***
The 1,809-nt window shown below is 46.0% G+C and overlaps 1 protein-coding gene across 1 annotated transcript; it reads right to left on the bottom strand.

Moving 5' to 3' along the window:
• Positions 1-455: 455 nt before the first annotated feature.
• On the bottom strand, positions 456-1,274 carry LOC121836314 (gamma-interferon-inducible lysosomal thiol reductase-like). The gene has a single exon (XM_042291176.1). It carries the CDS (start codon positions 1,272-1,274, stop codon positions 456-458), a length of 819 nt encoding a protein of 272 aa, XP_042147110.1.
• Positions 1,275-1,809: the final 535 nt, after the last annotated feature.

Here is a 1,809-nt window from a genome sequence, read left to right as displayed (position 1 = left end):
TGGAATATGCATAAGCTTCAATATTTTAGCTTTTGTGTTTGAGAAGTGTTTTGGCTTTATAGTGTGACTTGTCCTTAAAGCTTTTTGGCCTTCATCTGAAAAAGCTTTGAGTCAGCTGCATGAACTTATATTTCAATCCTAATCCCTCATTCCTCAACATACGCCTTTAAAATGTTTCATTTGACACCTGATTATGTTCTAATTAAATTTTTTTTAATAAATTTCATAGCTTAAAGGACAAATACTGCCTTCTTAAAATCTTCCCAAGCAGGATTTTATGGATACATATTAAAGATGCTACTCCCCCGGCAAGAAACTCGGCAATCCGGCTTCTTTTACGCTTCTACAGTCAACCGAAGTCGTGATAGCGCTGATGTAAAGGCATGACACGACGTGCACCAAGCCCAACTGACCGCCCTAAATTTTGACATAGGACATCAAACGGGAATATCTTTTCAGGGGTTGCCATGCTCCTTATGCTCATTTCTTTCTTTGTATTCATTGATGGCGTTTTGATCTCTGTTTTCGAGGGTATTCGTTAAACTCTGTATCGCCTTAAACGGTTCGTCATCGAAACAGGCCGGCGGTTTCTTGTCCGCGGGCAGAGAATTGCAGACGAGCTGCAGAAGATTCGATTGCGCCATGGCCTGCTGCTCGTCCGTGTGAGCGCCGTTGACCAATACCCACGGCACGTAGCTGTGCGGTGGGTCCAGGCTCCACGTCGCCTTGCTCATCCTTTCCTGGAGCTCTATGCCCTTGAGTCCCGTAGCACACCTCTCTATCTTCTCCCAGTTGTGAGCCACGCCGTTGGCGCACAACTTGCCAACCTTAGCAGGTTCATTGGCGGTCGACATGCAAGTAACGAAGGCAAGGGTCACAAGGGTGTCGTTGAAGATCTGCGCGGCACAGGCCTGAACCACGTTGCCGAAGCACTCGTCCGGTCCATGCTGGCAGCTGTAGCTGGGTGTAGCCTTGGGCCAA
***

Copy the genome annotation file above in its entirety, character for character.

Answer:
The 1,809-nt window shown below is 46.0% G+C and overlaps 1 protein-coding gene across 1 annotated transcript; it reads right to left on the bottom strand.

Moving 5' to 3' along the window:
• Positions 1-455: 455 nt before the first annotated feature.
• On the bottom strand, positions 456-1,274 carry LOC121836314 (gamma-interferon-inducible lysosomal thiol reductase-like). The gene has a single exon (XM_042291176.1). It carries the CDS (start codon positions 1,272-1,274, stop codon positions 456-458), a length of 819 nt encoding a protein of 272 aa, XP_042147110.1.
• Positions 1,275-1,809: the final 535 nt, after the last annotated feature.

Here is a 1,809-nt window from a genome sequence, read left to right as displayed (position 1 = left end):
TGGAATATGCATAAGCTTCAATATTTTAGCTTTTGTGTTTGAGAAGTGTTTTGGCTTTATAGTGTGACTTGTCCTTAAAGCTTTTTGGCCTTCATCTGAAAAAGCTTTGAGTCAGCTGCATGAACTTATATTTCAATCCTAATCCCTCATTCCTCAACATACGCCTTTAAAATGTTTCATTTGACACCTGATTATGTTCTAATTAAATTTTTTTTAATAAATTTCATAGCTTAAAGGACAAATACTGCCTTCTTAAAATCTTCCCAAGCAGGATTTTATGGATACATATTAAAGATGCTACTCCCCCGGCAAGAAACTCGGCAATCCGGCTTCTTTTACGCTTCTACAGTCAACCGAAGTCGTGATAGCGCTGATGTAAAGGCATGACACGACGTGCACCAAGCCCAACTGACCGCCCTAAATTTTGACATAGGACATCAAACGGGAATATCTTTTCAGGGGTTGCCATGCTCCTTATGCTCATTTCTTTCTTTGTATTCATTGATGGCGTTTTGATCTCTGTTTTCGAGGGTATTCGTTAAACTCTGTATCGCCTTAAACGGTTCGTCATCGAAACAGGCCGGCGGTTTCTTGTCCGCGGGCAGAGAATTGCAGACGAGCTGCAGAAGATTCGATTGCGCCATGGCCTGCTGCTCGTCCGTGTGAGCGCCGTTGACCAATACCCACGGCACGTAGCTGTGCGGTGGGTCCAGGCTCCACGTCGCCTTGCTCATCCTTTCCTGGAGCTCTATGCCCTTGAGTCCCGTAGCACACCTCTCTATCTTCTCCCAGTTGTGAGCCACGCCGTTGGCGCACAACTTGCCAACCTTAGCAGGTTCATTGGCGGTCGACATGCAAGTAACGAAGGCAAGGGTCACAAGGGTGTCGTTGAAGATCTGCGCGGCACAGGCCTGAACCACGTTGCCGAAGCACTCGTCCGGTCCATGCTGGCAGCTGTAGCTGGGTGTAGCCTTGGGCCAA